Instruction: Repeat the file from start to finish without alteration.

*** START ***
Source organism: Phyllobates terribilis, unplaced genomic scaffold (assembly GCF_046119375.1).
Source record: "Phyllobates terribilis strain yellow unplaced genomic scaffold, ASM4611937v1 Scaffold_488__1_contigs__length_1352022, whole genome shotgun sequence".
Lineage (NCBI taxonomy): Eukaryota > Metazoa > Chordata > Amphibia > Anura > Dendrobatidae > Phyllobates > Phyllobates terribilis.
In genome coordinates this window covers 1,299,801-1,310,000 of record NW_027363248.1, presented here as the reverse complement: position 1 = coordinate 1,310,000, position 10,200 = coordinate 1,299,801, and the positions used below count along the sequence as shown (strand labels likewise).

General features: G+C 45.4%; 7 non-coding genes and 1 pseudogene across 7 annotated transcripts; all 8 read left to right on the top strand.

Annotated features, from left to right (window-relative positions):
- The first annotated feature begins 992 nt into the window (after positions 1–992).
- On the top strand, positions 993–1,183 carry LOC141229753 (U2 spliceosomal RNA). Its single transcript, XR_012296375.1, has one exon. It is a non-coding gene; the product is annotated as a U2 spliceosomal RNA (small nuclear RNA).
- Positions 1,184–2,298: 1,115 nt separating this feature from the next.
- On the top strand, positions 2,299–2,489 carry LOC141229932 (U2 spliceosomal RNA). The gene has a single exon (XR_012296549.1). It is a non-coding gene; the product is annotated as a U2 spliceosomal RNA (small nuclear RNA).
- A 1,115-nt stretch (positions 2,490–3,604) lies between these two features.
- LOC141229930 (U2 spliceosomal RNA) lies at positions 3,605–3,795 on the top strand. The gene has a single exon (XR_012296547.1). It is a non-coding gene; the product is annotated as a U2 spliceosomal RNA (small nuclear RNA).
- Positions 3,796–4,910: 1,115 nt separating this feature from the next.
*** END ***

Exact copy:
Source organism: Phyllobates terribilis, unplaced genomic scaffold (assembly GCF_046119375.1).
Source record: "Phyllobates terribilis strain yellow unplaced genomic scaffold, ASM4611937v1 Scaffold_488__1_contigs__length_1352022, whole genome shotgun sequence".
Lineage (NCBI taxonomy): Eukaryota > Metazoa > Chordata > Amphibia > Anura > Dendrobatidae > Phyllobates > Phyllobates terribilis.
In genome coordinates this window covers 1,299,801-1,310,000 of record NW_027363248.1, presented here as the reverse complement: position 1 = coordinate 1,310,000, position 10,200 = coordinate 1,299,801, and the positions used below count along the sequence as shown (strand labels likewise).

General features: G+C 45.4%; 7 non-coding genes and 1 pseudogene across 7 annotated transcripts; all 8 read left to right on the top strand.

Annotated features, from left to right (window-relative positions):
- The first annotated feature begins 992 nt into the window (after positions 1–992).
- On the top strand, positions 993–1,183 carry LOC141229753 (U2 spliceosomal RNA). Its single transcript, XR_012296375.1, has one exon. It is a non-coding gene; the product is annotated as a U2 spliceosomal RNA (small nuclear RNA).
- Positions 1,184–2,298: 1,115 nt separating this feature from the next.
- On the top strand, positions 2,299–2,489 carry LOC141229932 (U2 spliceosomal RNA). The gene has a single exon (XR_012296549.1). It is a non-coding gene; the product is annotated as a U2 spliceosomal RNA (small nuclear RNA).
- A 1,115-nt stretch (positions 2,490–3,604) lies between these two features.
- LOC141229930 (U2 spliceosomal RNA) lies at positions 3,605–3,795 on the top strand. The gene has a single exon (XR_012296547.1). It is a non-coding gene; the product is annotated as a U2 spliceosomal RNA (small nuclear RNA).
- Positions 3,796–4,910: 1,115 nt separating this feature from the next.